Six things to take from Brazil versus England

1. Now accepting donations for a flight to Rio

Hands up if your expectations for 2014 have been raised? Even ITV managed to make the Maracana and surrounding Rio sights look spectacular under the narration of one bumbling Brum. Of course, we know that the Brazilians are mad for the beautiful game – not to mention a bit party mad anyway – and the atmosphere at next year’s World Cup looks like it’ll be absolutely electrifying. The revamped Maracana looked stunning, if a little unfinished, but Brazil now have a stadium fit to welcome the global audience. Ironically, the crowd played the villain on this celebratory occasion, jumping for joy at Fred’s goal after half time, before jeering the substitution of Oscar for Lucas Moura. The vibes were strange. A little on edge, but passionate nonetheless. Bring on July ’14!

2. FIFA world rankings are pants

Nothing new to see here, keep moving please. FIFA rank England as the 7th best team in the world, while Brazil sit way back in 19th. Twelve places separate the two according to Mr. Blatter, with Ecuador, Greece, Switzerland and Russia intersecting them. That just ain’t right. The system is flawed, and it’s just one of many things FIFA need to sort out in order to save face and avoid becoming a ridiculed organisation.

3. Is Wayne Rooney undroppable?

A lot of column space has been afforded to Wazza these past weeks and it seems set to continue with his future at Manchester United far from certain. While Sir Alex could afford to drop Rooney for the likes of Hernandez and Van Persie at the Premier League champions, England simply can’t.

Since his remarkable arrival in 2004, it’s not quite gone Wayne’s way on the international stage. He had a miserable World Cup in South Africa, was banned for all but two of the Euro 2012 games, and was largely¬†anonymous in Wednesday’s draw with the Republic of Ireland. He hardly covered himself in glory tonight, either. Again, throughout the first half, Rooney was a passenger in the game thanks to a combination of the 4-3-3 formation and constant attacking pressure from Brazil. He was isolated, alone against the imperious figures of Thiago Silva and David Luiz. Hodgson had clearly instructed Rooney to remain as the spearhead of the attack, as he rarely dropped deep like he so often does at domestic level. Even with the ball at the feet of the Brazil defence, Rooney almost looked uninterested in chasing down and hassling his opponents. But then a piece of magic in second half to give England the lead beggars the question. Is Rooney undroppable for England? Certainly a few years ago he was being bandied in the same bracket as Ronaldo and Messi, but these days he leaves much to be desired on the pitch. Yet still he shows these flashes that remind you of his brilliance. Can you see Welbeck, Sturridge, Defore or Carroll scoring that kind of goal, albeit through a deflection? The answer 90% of the time, is no. And it all comes down to the old adage, are England pumping enough into the development of youth to ensure that we have several world class players at our disposal? Rooney, as frustrating as he is, still walks into the team over any of the other candidates for his position. Unfortunately, I would say that at times Rooney’s name precedes his on-field contribution, but who else do we have?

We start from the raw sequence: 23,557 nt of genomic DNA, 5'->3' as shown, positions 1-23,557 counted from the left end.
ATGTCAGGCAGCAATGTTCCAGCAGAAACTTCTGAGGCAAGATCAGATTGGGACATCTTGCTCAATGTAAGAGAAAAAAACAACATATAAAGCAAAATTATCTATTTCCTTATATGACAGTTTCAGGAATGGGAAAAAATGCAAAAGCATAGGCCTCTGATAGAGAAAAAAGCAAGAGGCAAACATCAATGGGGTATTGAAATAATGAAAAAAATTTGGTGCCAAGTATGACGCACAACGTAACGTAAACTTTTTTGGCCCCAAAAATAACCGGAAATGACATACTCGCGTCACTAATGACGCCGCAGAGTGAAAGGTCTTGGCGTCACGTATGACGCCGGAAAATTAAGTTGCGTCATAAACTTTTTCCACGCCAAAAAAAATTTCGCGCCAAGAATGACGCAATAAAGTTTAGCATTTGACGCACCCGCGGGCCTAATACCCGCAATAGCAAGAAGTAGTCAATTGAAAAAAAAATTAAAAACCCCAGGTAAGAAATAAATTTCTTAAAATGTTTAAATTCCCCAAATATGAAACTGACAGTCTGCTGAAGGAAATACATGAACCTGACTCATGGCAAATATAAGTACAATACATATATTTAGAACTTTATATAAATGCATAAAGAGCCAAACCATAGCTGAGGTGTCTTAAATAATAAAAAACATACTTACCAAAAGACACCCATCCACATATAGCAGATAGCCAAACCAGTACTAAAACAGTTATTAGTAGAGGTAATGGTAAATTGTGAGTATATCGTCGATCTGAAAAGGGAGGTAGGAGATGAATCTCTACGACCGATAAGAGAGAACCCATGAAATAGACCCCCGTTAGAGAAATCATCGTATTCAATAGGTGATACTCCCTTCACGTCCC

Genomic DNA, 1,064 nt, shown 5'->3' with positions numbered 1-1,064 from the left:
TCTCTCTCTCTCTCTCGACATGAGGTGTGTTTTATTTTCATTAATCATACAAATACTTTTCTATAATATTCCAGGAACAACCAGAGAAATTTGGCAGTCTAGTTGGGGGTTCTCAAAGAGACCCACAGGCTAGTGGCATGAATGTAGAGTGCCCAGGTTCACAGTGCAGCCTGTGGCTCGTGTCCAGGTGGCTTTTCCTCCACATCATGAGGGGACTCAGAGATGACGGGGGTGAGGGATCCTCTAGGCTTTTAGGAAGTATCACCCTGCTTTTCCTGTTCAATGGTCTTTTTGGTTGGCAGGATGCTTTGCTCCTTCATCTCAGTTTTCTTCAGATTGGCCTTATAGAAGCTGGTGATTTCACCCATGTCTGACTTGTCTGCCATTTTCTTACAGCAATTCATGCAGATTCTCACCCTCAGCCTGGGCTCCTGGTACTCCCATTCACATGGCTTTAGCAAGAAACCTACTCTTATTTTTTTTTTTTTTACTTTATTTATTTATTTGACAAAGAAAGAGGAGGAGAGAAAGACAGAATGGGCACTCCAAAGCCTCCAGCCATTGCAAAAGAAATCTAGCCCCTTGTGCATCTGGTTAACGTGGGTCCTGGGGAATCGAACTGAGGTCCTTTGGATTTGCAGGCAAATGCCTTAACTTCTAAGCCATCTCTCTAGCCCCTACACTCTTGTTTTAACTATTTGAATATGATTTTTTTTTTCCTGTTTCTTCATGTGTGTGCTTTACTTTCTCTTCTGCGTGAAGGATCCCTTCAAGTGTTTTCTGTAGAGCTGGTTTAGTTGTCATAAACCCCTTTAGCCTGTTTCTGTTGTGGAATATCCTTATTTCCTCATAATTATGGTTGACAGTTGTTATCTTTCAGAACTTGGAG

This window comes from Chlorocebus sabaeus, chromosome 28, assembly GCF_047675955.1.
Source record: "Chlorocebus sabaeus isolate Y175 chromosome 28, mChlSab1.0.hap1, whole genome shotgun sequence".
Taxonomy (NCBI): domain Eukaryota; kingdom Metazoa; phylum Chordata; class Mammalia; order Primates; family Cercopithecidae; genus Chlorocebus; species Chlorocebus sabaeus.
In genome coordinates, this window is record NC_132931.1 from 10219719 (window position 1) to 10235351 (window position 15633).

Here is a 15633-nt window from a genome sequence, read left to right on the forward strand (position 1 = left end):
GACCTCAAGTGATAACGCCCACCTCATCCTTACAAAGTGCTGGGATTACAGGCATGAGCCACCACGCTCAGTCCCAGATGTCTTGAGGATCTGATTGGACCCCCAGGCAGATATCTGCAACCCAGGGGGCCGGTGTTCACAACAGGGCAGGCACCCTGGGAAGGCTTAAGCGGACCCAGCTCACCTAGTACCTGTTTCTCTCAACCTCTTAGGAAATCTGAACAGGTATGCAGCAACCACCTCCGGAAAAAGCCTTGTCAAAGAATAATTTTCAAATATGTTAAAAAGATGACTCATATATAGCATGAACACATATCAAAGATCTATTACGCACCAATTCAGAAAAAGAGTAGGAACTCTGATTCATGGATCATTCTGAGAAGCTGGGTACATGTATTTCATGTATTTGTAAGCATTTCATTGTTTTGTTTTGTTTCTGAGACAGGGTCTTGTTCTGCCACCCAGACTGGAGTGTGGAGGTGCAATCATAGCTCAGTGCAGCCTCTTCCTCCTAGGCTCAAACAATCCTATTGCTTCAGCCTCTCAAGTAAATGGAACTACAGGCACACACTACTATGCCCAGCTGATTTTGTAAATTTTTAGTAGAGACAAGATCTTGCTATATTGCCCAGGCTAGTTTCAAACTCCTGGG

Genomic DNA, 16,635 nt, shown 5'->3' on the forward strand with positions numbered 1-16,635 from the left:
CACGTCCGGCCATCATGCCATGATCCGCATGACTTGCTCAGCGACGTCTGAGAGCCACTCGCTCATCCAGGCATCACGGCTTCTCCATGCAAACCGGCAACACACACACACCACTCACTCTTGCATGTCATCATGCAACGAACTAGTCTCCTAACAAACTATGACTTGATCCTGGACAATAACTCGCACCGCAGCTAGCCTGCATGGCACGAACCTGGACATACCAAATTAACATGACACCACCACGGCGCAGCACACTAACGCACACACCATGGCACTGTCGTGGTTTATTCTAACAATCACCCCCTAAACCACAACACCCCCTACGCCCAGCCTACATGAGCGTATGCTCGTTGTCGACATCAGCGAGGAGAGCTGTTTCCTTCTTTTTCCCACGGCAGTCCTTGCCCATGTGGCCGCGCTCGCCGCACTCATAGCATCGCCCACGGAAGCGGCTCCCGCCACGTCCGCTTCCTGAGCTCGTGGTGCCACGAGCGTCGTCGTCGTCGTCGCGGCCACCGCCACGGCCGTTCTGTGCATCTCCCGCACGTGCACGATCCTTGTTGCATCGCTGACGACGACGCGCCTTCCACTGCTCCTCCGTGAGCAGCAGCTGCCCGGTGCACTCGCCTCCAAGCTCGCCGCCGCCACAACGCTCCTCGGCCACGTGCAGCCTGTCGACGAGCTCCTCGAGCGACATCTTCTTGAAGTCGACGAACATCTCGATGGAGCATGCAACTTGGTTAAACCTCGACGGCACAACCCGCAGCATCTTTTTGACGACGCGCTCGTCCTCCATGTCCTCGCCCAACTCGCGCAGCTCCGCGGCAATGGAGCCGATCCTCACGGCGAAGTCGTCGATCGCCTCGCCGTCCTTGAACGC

4. Joe Hart and his distribution

On a night when Big Joe was right lauded for his performance, his distribution was dire. In the first half, he kicked six balls straight out of play. And for that, there’s no hiding away. Johnson and Baines/Cole could have created more of an angle to offer a different option from kicking, but in general the team need to avoid the predictable backpass to Hart. So many attacks broke down because of it. Sort it out.

5. In-ger-lund


The Author

Ben Barker

Freelance journalist with a keen sense for all things football. Also partial to tennis and beach volleyball (thanks Lord Coe), but nothing beats the beautiful game. As a Reading fan hidden amongst South Walians, he still has nightmares about Garry Monk’s playoff final block. Dreams of being the English trequartista, but is more Play-Doh than playmaker.

Leave a Reply

Your email address will not be published. Required fields are marked *